2. Smith says:

    So all of the avengers do not have secret identities so i’m not sure what the point is in registering. They need to establish some heroes that are actually hiding, otherwise it doesn’t make any sense. cap, thor, ironman, hawkeye, hulk and black widow are all revealed. Even the twins coming up don’t appear to wear masks.

    • Bryan says:

      The premise of the movie won’t be about registering your true identity. It’s more about becoming a government sponsored lacky. Meaning, you become a soldier of your corresponding country, making the super human property of the gov’t

  3. Philip James says:

    As far as the Real Life intrusion angle goes, let me quibble a minor point… If you’re going to go back to the O’Neill-Adams Green Lantern/Green Arrow run as an example of “real life intruding on the world of comic books”, Marvel STILL did it first, with the “anti-drug” message in Amazing Spider-Man, wherein Peter Parker’s best friend, Harry Osborn, becomes a drug addict. Stan Lee had to fight with the Comics Code Authority to get this published (the government asked Stan to create a story with an anti-drug message, but the CCA wouldn’t allow it), and ultimately, Marvel ran the story without the CCA symbol on the cover (This also led to some major changes in the way the CCA operated). This was a big deal in the late 60s, a few years before the GL/GA stories. Just thought I’d clear that up. MMM.

  4. David S says:

    With the given lack of the given background of the comic, and the lack of so many of the comic characters, we would need to do a complete overhaul of the storyline. How about this…
    – Priming event: rather than a bunch of C-list superhero-caused tragedy that leads to identity registration, how about a “big name” causing an incident with a large loss of life, which leads to government exercising control over “Wonders”, not just registration. The most obvious culprit: the Hulk with his history of loss of control.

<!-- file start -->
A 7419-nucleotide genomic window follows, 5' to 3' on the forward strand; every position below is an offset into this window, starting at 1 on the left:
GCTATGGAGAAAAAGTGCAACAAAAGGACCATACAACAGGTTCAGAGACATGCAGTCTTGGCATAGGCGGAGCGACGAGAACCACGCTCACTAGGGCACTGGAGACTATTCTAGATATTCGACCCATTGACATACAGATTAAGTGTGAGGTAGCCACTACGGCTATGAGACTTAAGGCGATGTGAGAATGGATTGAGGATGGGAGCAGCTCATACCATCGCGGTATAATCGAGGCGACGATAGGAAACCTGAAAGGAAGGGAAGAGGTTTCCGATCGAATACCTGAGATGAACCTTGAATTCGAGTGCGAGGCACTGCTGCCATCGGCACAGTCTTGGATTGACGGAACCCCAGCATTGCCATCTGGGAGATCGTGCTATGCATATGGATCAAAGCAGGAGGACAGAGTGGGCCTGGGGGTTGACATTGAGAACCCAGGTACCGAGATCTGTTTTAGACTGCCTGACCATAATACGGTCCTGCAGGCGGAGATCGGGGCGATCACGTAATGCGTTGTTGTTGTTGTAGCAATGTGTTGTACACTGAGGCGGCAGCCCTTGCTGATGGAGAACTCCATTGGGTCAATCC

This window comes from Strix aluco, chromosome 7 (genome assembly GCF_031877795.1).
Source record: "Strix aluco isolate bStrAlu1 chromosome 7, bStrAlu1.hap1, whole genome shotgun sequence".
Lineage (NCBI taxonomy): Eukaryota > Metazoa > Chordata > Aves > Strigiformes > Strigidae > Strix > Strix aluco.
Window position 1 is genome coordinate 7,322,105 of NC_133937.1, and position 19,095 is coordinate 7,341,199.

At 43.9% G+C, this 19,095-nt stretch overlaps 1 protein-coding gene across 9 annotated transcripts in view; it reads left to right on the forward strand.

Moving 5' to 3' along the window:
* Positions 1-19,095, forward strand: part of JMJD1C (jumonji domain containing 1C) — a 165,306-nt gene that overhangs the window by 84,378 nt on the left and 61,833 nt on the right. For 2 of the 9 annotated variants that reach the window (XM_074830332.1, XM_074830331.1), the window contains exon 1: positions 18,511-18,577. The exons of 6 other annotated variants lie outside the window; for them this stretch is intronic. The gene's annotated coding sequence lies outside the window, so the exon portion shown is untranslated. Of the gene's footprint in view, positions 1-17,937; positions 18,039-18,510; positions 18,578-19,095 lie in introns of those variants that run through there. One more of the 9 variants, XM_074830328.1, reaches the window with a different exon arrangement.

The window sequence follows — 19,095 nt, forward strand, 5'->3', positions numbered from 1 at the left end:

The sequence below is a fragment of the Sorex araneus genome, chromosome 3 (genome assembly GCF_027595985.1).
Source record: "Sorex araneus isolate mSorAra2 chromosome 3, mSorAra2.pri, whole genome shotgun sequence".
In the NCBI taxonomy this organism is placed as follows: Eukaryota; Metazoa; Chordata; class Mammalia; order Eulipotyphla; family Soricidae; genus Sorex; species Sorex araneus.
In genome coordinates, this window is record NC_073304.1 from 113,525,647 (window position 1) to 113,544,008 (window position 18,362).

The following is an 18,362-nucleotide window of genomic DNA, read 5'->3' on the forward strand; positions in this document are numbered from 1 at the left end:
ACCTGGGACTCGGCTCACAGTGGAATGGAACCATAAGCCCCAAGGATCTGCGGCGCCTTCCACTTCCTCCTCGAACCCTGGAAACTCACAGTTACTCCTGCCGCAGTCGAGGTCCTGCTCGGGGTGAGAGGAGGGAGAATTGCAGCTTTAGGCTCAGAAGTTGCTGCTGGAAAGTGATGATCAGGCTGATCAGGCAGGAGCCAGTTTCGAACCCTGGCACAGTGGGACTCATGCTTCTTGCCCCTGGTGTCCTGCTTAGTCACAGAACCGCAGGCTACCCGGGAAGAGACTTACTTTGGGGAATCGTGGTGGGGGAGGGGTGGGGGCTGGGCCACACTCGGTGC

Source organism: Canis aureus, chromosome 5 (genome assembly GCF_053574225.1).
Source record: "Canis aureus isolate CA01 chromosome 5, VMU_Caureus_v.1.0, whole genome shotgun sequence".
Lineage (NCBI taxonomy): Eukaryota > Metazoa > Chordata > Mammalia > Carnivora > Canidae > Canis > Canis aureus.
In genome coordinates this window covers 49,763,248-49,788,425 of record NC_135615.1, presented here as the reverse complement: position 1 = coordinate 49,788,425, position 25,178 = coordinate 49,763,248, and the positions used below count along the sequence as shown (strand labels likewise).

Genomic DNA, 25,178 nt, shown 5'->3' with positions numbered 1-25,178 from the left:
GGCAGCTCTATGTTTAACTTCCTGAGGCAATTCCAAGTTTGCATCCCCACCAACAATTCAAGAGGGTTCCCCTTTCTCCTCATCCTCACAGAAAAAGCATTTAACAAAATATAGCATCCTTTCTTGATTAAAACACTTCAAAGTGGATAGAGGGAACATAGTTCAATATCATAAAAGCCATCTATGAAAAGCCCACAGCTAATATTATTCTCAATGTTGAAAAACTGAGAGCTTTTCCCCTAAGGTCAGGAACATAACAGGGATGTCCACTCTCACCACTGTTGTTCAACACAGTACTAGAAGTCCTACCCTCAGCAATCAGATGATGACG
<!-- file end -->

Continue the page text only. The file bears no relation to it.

– Opposing Sides: it would still probably come down to Stark and Rogers as the two opposing “generals”. As for the others, I see Hawkeye sticking with the government line, while Natasha chooses to support Cap (as she did in CA2:TWS). Thor could go either way, either supporting Rogers’ valor (or asserting Asgardian independence) or following the government’s lead as he would Odin’s. The “Agents of SHIELD” could make their movie debut, supporting Cap.
    – Villains: The government side could hint at a future “Thunderbolts” movie by bringing back some returning villains to support their side. Best choices would be Loki (when isn’t he great?), Blonsky the Abomination, Generals Ross (Hulk) and Talbot (Agents of SHIELD) and possibly a few “AoS” villains.
    – Effects: Siding with a losing Cap could be something that pulls the Black Widow away from the Avengers, leading to her solo movie. Also, as mentioned, this could lead to a “Thunderbolts” movie if done right.
    Still, there would be a lot to tell, and it would be hard to fit in just a two- to three-hour movie. (Maybe a two-parter?) It’s a great storyline, but it would be hard to adapt for the movie screen.

  5. says:

    Marvel Studios and Sony should allow Andrew Garfield to play Spider-Man as a mature, thirty-something Peter Parker, years removed from the stink of the last two movies. He could portray Parker as a High School teacher that survived the explosion at the school that brought about the Superhero Registration Act in the Civil War mini-series.

    Marvel could finally get their “Mickey Mouse” to appear in their Marvel Cinematic Universe, while Sony could get the much needed soft reboot that the SPIDEY Franchise badly requires to remain relevant.


  6. Jean-Francois says:

    Most people really don’t understand what Civil War needs in order to work. I see so often questions of “How could they do it without Spiderman/X-men/Fantastic Four”. Here are a few important facts people need to understand.